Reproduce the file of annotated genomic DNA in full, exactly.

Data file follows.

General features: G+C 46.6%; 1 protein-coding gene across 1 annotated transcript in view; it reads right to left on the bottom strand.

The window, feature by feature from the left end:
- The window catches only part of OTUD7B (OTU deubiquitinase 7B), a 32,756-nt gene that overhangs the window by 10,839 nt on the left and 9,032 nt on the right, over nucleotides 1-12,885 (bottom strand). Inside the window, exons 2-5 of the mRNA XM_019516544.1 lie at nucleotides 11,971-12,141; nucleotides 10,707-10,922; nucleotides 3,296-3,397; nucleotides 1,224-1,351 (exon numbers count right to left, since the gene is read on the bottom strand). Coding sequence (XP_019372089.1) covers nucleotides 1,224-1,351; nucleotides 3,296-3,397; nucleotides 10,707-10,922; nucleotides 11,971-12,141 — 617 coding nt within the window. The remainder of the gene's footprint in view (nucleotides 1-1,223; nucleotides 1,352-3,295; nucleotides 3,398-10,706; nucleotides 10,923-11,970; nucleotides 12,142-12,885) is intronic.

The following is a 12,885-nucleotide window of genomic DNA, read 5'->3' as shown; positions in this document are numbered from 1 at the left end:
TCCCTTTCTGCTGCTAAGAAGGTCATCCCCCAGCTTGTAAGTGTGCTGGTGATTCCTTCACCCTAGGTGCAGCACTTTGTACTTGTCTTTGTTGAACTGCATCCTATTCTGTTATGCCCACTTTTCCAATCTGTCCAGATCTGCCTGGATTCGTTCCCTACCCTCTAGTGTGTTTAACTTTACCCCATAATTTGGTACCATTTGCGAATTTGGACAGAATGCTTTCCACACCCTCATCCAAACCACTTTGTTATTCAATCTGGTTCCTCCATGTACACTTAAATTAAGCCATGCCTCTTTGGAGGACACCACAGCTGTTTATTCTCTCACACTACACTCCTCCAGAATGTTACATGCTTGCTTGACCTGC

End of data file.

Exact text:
General features: G+C 46.6%; 1 protein-coding gene across 1 annotated transcript in view; it reads right to left on the bottom strand.

The window, feature by feature from the left end:
- The window catches only part of OTUD7B (OTU deubiquitinase 7B), a 32,756-nt gene that overhangs the window by 10,839 nt on the left and 9,032 nt on the right, over nucleotides 1-12,885 (bottom strand). Inside the window, exons 2-5 of the mRNA XM_019516544.1 lie at nucleotides 11,971-12,141; nucleotides 10,707-10,922; nucleotides 3,296-3,397; nucleotides 1,224-1,351 (exon numbers count right to left, since the gene is read on the bottom strand). Coding sequence (XP_019372089.1) covers nucleotides 1,224-1,351; nucleotides 3,296-3,397; nucleotides 10,707-10,922; nucleotides 11,971-12,141 — 617 coding nt within the window. The remainder of the gene's footprint in view (nucleotides 1-1,223; nucleotides 1,352-3,295; nucleotides 3,398-10,706; nucleotides 10,923-11,970; nucleotides 12,142-12,885) is intronic.

The following is a 12,885-nucleotide window of genomic DNA, read 5'->3' as shown; positions in this document are numbered from 1 at the left end:
TCCCTTTCTGCTGCTAAGAAGGTCATCCCCCAGCTTGTAAGTGTGCTGGTGATTCCTTCACCCTAGGTGCAGCACTTTGTACTTGTCTTTGTTGAACTGCATCCTATTCTGTTATGCCCACTTTTCCAATCTGTCCAGATCTGCCTGGATTCGTTCCCTACCCTCTAGTGTGTTTAACTTTACCCCATAATTTGGTACCATTTGCGAATTTGGACAGAATGCTTTCCACACCCTCATCCAAACCACTTTGTTATTCAATCTGGTTCCTCCATGTACACTTAAATTAAGCCATGCCTCTTTGGAGGACACCACAGCTGTTTATTCTCTCACACTACACTCCTCCAGAATGTTACATGCTTGCTTGACCTGC